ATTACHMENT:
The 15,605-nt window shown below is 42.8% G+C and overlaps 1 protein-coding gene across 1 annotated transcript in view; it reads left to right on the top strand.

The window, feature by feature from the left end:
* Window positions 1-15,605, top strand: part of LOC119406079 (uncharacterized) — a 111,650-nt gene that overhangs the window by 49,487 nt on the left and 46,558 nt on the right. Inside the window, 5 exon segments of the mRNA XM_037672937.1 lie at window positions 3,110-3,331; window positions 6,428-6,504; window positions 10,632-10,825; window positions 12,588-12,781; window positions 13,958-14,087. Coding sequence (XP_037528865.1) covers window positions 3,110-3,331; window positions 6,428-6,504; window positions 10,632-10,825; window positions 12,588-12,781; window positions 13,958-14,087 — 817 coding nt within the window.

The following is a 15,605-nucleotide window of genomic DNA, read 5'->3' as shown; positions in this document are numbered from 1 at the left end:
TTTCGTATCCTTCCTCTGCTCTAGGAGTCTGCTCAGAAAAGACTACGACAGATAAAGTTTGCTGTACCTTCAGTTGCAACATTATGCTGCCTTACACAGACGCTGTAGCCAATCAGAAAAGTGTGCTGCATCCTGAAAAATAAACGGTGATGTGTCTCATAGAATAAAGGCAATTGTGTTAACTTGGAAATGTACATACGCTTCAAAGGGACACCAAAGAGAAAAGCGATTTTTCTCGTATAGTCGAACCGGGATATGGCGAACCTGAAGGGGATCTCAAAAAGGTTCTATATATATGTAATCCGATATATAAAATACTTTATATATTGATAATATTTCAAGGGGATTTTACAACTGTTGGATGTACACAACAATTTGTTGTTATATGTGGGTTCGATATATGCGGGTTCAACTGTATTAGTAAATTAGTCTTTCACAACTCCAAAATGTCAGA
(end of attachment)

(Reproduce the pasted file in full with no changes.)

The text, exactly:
The 15,605-nt window shown below is 42.8% G+C and overlaps 1 protein-coding gene across 1 annotated transcript in view; it reads left to right on the top strand.

The window, feature by feature from the left end:
* Window positions 1-15,605, top strand: part of LOC119406079 (uncharacterized) — a 111,650-nt gene that overhangs the window by 49,487 nt on the left and 46,558 nt on the right. Inside the window, 5 exon segments of the mRNA XM_037672937.1 lie at window positions 3,110-3,331; window positions 6,428-6,504; window positions 10,632-10,825; window positions 12,588-12,781; window positions 13,958-14,087. Coding sequence (XP_037528865.1) covers window positions 3,110-3,331; window positions 6,428-6,504; window positions 10,632-10,825; window positions 12,588-12,781; window positions 13,958-14,087 — 817 coding nt within the window.

The following is a 15,605-nucleotide window of genomic DNA, read 5'->3' as shown; positions in this document are numbered from 1 at the left end:
TTTCGTATCCTTCCTCTGCTCTAGGAGTCTGCTCAGAAAAGACTACGACAGATAAAGTTTGCTGTACCTTCAGTTGCAACATTATGCTGCCTTACACAGACGCTGTAGCCAATCAGAAAAGTGTGCTGCATCCTGAAAAATAAACGGTGATGTGTCTCATAGAATAAAGGCAATTGTGTTAACTTGGAAATGTACATACGCTTCAAAGGGACACCAAAGAGAAAAGCGATTTTTCTCGTATAGTCGAACCGGGATATGGCGAACCTGAAGGGGATCTCAAAAAGGTTCTATATATATGTAATCCGATATATAAAATACTTTATATATTGATAATATTTCAAGGGGATTTTACAACTGTTGGATGTACACAACAATTTGTTGTTATATGTGGGTTCGATATATGCGGGTTCAACTGTATTAGTAAATTAGTCTTTCACAACTCCAAAATGTCAGA